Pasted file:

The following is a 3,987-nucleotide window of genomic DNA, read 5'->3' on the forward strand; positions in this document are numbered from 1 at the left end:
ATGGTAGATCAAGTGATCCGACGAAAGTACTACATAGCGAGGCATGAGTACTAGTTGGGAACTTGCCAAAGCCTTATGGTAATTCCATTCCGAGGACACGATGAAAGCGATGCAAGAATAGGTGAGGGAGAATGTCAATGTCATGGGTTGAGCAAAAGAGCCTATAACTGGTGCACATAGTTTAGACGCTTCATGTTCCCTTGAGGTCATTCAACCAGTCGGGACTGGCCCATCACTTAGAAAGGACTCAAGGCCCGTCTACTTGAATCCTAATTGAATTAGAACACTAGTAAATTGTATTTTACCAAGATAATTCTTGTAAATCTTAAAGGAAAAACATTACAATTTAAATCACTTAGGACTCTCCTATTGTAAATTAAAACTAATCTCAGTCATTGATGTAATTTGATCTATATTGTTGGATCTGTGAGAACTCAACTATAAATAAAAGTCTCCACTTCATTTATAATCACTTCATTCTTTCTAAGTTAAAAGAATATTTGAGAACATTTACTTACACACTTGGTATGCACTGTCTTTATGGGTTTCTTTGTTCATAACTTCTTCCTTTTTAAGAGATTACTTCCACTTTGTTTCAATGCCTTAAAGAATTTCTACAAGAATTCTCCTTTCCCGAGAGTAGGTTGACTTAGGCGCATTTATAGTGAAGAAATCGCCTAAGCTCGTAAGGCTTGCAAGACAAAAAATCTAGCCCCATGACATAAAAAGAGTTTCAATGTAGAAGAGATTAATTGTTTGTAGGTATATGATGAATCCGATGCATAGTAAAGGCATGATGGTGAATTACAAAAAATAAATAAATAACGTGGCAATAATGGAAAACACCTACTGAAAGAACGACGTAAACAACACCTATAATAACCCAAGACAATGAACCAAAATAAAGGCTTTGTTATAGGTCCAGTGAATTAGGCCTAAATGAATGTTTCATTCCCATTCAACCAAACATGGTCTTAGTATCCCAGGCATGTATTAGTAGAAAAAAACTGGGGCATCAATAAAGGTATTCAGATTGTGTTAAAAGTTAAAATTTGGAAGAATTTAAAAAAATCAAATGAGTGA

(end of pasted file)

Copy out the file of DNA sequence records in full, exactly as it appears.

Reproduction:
The following is a 3,987-nucleotide window of genomic DNA, read 5'->3' on the forward strand; positions in this document are numbered from 1 at the left end:
ATGGTAGATCAAGTGATCCGACGAAAGTACTACATAGCGAGGCATGAGTACTAGTTGGGAACTTGCCAAAGCCTTATGGTAATTCCATTCCGAGGACACGATGAAAGCGATGCAAGAATAGGTGAGGGAGAATGTCAATGTCATGGGTTGAGCAAAAGAGCCTATAACTGGTGCACATAGTTTAGACGCTTCATGTTCCCTTGAGGTCATTCAACCAGTCGGGACTGGCCCATCACTTAGAAAGGACTCAAGGCCCGTCTACTTGAATCCTAATTGAATTAGAACACTAGTAAATTGTATTTTACCAAGATAATTCTTGTAAATCTTAAAGGAAAAACATTACAATTTAAATCACTTAGGACTCTCCTATTGTAAATTAAAACTAATCTCAGTCATTGATGTAATTTGATCTATATTGTTGGATCTGTGAGAACTCAACTATAAATAAAAGTCTCCACTTCATTTATAATCACTTCATTCTTTCTAAGTTAAAAGAATATTTGAGAACATTTACTTACACACTTGGTATGCACTGTCTTTATGGGTTTCTTTGTTCATAACTTCTTCCTTTTTAAGAGATTACTTCCACTTTGTTTCAATGCCTTAAAGAATTTCTACAAGAATTCTCCTTTCCCGAGAGTAGGTTGACTTAGGCGCATTTATAGTGAAGAAATCGCCTAAGCTCGTAAGGCTTGCAAGACAAAAAATCTAGCCCCATGACATAAAAAGAGTTTCAATGTAGAAGAGATTAATTGTTTGTAGGTATATGATGAATCCGATGCATAGTAAAGGCATGATGGTGAATTACAAAAAATAAATAAATAACGTGGCAATAATGGAAAACACCTACTGAAAGAACGACGTAAACAACACCTATAATAACCCAAGACAATGAACCAAAATAAAGGCTTTGTTATAGGTCCAGTGAATTAGGCCTAAATGAATGTTTCATTCCCATTCAACCAAACATGGTCTTAGTATCCCAGGCATGTATTAGTAGAAAAAAACTGGGGCATCAATAAAGGTATTCAGATTGTGTTAAAAGTTAAAATTTGGAAGAATTTAAAAAAATCAAATGAGTGA